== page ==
Portland State University researcher Jennifer Dill is conducting a new study detailing where, why and how often Portlanders ride their bikes. The city is thinking it may be a useful planning tool in plotting the future of bike infrastructure in the city. So far 500 adults have been surveyed by phone and 56 percent of the riders said they wanted to bike more but didn’t because of “too much traffic.” Thirty-seven percent cited a lack of nearby bike lanes and trails as their barrier. Those with a network of quiet streets near their home were more likely to ride regularly.
Next Jennifer will have volunteers put GPS (Global Positioning System) units on their bicycles to track what routes are being used. Portland is already considered a bike friendly city but Dill thinks we can do even more.
Also on board is Roger Geller, the city’s bicycle coordinator for the Portland Office of Transportation. He is arguing to widen the city’s existing bike lanes from 5 feet to 6 1/2 feet for a bigger buffer zone or so that people can ride side by side. Secondly, he wants to incorporate cycle tracks, which is a curb or other device that separates the cyclist from traffic, commonly used in Europe.
There are obvious reasons why bicyclists would want to push for this, it's helpful to the environment, traffic and oil dependency. A bike infrastructure plan was started in 1996 but efforts were focused on bike lanes on major streets. The thought was that people wanted direct routes for things like commuting. As the recent survey shows, it turns out people want to ride on low-traffic residential roads. Very few riders are accomplished in a way that makes them comfortable riding in regular traffic. How many tragic biker stories have you heard on the news.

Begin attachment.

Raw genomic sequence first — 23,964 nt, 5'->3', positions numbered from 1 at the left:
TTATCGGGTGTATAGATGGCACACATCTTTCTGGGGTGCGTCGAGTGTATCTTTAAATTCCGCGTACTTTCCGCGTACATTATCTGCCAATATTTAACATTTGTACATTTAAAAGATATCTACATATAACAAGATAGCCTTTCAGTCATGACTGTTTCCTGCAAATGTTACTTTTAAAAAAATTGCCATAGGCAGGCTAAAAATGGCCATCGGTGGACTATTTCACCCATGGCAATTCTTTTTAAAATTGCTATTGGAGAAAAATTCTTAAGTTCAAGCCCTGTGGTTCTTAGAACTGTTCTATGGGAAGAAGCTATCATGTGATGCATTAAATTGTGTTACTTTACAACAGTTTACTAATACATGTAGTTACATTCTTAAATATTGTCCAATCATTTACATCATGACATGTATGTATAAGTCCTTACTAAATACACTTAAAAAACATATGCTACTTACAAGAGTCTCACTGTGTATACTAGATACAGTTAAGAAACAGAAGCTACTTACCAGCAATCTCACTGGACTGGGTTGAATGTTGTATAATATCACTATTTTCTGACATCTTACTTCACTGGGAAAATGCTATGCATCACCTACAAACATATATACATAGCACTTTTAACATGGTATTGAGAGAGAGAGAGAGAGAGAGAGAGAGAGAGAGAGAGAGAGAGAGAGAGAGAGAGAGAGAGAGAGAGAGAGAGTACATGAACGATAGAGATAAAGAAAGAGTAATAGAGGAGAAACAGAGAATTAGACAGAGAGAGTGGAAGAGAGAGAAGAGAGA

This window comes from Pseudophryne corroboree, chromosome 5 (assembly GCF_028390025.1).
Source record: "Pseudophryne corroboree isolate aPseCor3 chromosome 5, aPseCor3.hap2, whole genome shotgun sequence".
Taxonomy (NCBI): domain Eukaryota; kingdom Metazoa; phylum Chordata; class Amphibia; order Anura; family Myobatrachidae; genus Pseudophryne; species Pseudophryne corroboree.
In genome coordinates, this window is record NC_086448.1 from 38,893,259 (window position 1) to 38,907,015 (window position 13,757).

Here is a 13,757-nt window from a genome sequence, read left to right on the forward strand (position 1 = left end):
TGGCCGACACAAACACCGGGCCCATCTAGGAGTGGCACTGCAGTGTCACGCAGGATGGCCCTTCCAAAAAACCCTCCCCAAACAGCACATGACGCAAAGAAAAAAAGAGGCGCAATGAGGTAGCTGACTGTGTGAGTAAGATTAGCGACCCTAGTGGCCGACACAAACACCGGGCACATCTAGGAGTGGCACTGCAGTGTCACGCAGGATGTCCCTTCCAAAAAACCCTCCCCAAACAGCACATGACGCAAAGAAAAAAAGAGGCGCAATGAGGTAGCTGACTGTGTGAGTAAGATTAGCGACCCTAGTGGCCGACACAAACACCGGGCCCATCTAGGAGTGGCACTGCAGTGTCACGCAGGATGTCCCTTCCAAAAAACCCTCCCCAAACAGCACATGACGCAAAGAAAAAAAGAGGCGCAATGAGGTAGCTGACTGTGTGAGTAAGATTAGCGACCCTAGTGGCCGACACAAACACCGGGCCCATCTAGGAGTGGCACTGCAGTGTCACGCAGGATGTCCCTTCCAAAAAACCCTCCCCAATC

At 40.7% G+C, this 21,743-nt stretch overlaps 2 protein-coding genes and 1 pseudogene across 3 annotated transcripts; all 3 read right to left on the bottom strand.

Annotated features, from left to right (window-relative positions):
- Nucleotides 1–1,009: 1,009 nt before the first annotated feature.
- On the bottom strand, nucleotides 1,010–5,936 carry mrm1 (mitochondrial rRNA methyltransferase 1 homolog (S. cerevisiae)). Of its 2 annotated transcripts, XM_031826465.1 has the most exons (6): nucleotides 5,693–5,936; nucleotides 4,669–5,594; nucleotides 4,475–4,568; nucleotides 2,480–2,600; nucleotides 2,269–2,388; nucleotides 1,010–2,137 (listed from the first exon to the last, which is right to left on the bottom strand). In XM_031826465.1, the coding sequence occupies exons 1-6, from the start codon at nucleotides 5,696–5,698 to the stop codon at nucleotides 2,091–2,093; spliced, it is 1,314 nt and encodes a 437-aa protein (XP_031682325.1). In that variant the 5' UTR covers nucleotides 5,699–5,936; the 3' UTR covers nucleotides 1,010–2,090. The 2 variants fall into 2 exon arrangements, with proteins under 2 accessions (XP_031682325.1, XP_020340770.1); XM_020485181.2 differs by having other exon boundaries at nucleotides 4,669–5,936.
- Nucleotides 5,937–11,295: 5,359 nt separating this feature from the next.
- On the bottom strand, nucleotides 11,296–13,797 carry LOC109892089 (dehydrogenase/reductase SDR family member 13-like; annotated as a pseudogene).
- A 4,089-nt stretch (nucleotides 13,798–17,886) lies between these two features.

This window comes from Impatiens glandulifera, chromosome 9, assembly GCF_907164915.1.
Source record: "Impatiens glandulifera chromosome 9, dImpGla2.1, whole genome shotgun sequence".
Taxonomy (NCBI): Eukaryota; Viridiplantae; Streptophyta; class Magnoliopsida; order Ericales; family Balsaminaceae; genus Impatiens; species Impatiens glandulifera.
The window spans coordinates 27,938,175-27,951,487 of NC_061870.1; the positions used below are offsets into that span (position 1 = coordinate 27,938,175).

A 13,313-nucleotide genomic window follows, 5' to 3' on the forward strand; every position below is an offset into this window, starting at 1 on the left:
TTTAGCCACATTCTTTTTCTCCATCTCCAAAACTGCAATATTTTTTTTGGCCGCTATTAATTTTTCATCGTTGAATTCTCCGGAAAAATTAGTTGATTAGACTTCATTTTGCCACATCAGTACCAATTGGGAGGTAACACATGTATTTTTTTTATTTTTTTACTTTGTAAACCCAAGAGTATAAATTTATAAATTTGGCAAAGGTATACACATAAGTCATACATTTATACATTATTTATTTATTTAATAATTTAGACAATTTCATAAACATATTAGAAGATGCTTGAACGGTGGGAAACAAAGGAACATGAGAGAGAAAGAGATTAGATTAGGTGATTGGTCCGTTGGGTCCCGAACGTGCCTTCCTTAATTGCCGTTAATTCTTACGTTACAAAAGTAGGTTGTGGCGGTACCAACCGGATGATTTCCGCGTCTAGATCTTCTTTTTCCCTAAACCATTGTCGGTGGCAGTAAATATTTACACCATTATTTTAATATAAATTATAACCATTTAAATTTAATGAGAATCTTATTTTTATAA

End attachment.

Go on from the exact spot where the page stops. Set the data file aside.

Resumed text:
The idea now is to push for more cycle tracks and "bike boulevards" that feel safe for the average rider and to encourage more new bike riders. This will also move us toward a more integrated cycling infrastructure so that people have more options as far as places to go by bike.
According to Geller, the city’s spending on bike projects is rising but still accounts for less than 2 percent of PDOT’s capital budget. Even with this small percentage there are those who see this as a waste of time and money saying that the priorities should be in keeping the roads maintained. It seems some feel that widening the bike lanes with narrow the traffic lanes and that will just cause more congestion. But if those bike lanes are being used, won't there be less cars to contend with, and less road damage?
PLEASE CHECK OUT OUR NEW PODCAST ON THE HOMEPAGE OF OUR WEBSITE www.TonyandLibby.com